History documentary series. EastEnders actress June Brown shares her wartime memories, from being an evacuee to seeing Coventry go up in flames.
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Hello and welcome to this historic airfield in Cambridgeshire.
Now part of the Imperial War Museum,
it's dedicated to the stories of people who've lived through conflict.
Throughout Remembrance Week, we're honouring courage,
and remembering those who've suffered life-changing injuries.
This is how the people remember.
All this week I'm exploring some of the treasures here,
with former Army officer Andy Torbet.
And celebrities from the worlds of entertainment and broadcasting
tell us the role their families played during the war.
On today's programme, courage and sacrifice.
We meet a man who is only alive today
thanks to the bravery of another on the battlefield.
My brother and I would not be here now, nor would my father have been.
And I think that that is something which has a profound impact on you.
Straight from Albert Square, June Brown,
who plays Dot Cotton in EastEnders, shares her wartime memories with us.
And on the 70th anniversary of the end of the Second World War,
we hear some VE Day memories.
We ran into the street and everybody was cheering and yelling.
It was heaven, absolute heaven.
Good morning from the Imperial War Museum in Duxford.
Today, we're hearing about the extraordinary bravery
of people who put themselves in harm's way to protect others.
We have some stories of great courage,
both on the battlefield and on the home front.
Our guest today is the actress June Brown, a very familiar face
from EastEnders, where she plays the long-suffering Dot Cotton.
June, welcome to the programme.
Tell us about your war years. Where were you during the war?
I wasn't a brave warmonger, as they say.
I lived in a backwater, really.
I lived in East Anglia at the time. We were 12 miles from the sea.
So I didn't have to go through all the bombing that
the people in London did, and the big cities.
Well, you say that, June, but you actually came under fire
a few times. You saw some action!
JUNE LAUGHS In a strange sort of way, yes.
I was waiting for a trolleybus - I think I must have been about 15 -
halfway down the hill that I lived in
and I looked up to see if it was coming round the corner
and I saw a German fighter coming down the road, machine gunning.
Well, fortunately for me, there was a little cobbler's shop
attached to a residential house right by the trolleybus stop.
And it had a lot of steps.
And I ran up the steps and flattened myself against the door, because...
I didn't go in - I wasn't a customer.
And then when it had gone, I just came down
and waited at the bus stop again.
And you, like so many children, had to leave home, didn't you?
You had to be evacuated.
Well, I WAS evacuated.
I didn't have to be. It was the choice of my parents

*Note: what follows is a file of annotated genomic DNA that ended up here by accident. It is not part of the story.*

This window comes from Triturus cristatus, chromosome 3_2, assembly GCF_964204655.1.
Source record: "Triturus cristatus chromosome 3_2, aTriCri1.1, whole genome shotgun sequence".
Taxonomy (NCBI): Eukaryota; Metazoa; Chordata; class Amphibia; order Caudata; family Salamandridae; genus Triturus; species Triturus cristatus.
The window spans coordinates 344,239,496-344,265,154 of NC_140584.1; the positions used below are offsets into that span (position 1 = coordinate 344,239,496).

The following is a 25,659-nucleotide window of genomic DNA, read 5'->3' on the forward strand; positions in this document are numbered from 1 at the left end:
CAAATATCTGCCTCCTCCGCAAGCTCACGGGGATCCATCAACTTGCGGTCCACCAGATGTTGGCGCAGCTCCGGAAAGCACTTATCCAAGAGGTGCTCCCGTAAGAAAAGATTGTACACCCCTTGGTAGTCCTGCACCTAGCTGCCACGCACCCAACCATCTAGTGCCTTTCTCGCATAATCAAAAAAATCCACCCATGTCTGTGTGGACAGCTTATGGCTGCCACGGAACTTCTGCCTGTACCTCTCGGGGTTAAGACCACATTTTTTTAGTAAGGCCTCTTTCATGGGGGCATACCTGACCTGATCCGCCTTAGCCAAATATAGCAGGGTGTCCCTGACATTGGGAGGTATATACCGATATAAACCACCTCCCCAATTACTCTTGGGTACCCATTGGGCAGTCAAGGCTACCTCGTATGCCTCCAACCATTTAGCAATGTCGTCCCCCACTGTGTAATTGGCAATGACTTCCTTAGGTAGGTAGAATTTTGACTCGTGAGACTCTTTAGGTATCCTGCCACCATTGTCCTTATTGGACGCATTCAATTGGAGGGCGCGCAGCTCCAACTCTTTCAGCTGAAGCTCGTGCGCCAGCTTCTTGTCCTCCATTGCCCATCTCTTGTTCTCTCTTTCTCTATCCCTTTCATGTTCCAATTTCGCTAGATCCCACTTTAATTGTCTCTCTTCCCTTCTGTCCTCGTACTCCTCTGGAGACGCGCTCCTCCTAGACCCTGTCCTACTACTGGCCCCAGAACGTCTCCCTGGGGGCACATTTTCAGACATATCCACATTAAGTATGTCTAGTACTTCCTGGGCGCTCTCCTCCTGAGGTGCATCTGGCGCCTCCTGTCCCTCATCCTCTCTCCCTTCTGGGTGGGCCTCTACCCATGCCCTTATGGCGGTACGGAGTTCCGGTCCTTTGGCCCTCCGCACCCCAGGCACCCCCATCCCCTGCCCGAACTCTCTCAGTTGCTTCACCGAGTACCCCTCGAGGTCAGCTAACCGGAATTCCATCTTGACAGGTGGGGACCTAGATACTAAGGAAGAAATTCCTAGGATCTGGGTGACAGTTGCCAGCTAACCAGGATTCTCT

and we were...
It was after Dunkirk, you see, and we were expecting an invasion.
And I went with only two of my form, and one teacher -
lovely Miss Midgley, the Latin teacher - to Leicester.
I know you've got some wonderful stories to tell.
You're going to tell us more about that in a moment.
But as we heard, June was one of thousands of children
evacuated during World War II, to keep safe from the bombs.
But there were lulls during the bombing -
and, with youngsters missing home, parents were faced with the choice
of leaving their children in safer parts of the country
or bringing them back to the potential danger of the cities.
Historian Richard Van Emden has been finding out about
the agonising decision one family had to make.
As Germany invaded Poland, the British government
swung into action to empty cities of their most vulnerable inhabitants.
Nearly 800,000 children were evacuated
and sent to safer places around Britain.
But this safety came at a price.
Families were torn apart.
Young children were removed from their parents
to be placed far away, with new and unfamiliar families.
While children stayed with their host families,
the Luftwaffe pounded Britain's cities for over a year.
But when the bombing eased, parents faced a difficult choice.
Was it safe for children to come home or should they stay away?
I've come to Warrington to meet 82-year-old Eric Brady.
'His life was changed for ever by a decision his parents made.'
Eric was six years old when he and his sister Kitty
were sent from their home in London to the Welsh valleys.
When you left home, what was your initial reaction?
Kitty went off in one direction and I went off in another
to different foster parents.
And that was the first time that Kitty and I had ever been separated
like that, and I think it was at that point
that evacuation began to be realistic to me.
While Eric struggled to fit in with his host family,
Kitty loved her new life.
Can you describe the relationship between Kitty and her foster family?
She was very happy where she was.
She and her foster parents became very close.
So much so that they asked if they could adopt Kitty
if her mum and dad were killed in the Blitz.
My mother seemed to resent this
as the foster parents stealing Kitty.
Eric's mother decided to bring Eric and Kitty back to London in 1942.
They returned to school in Catford.
A few months later, Eric was with his classmates in the dining hall
when an air-raid siren sounded.
Kitty appeared in the doorway
when there was this very loud noise of the aero engines right overhead
and the teacher screamed to us to get under the tables,
cos there was no time to go to the shelter.
And then there was a bang as the bomb hit the roof.
I remember Kitty was at the door and she saw me, cos where
I was was not too far from the door, and she came running towards me...
..and then the bomb exploded
and that was the last thing I remember.
A German aircraft had dropped an enormous bomb onto the school.
Eric and Kitty were trapped beneath tonnes of wreckage.
So this is the footage at that time. Mm.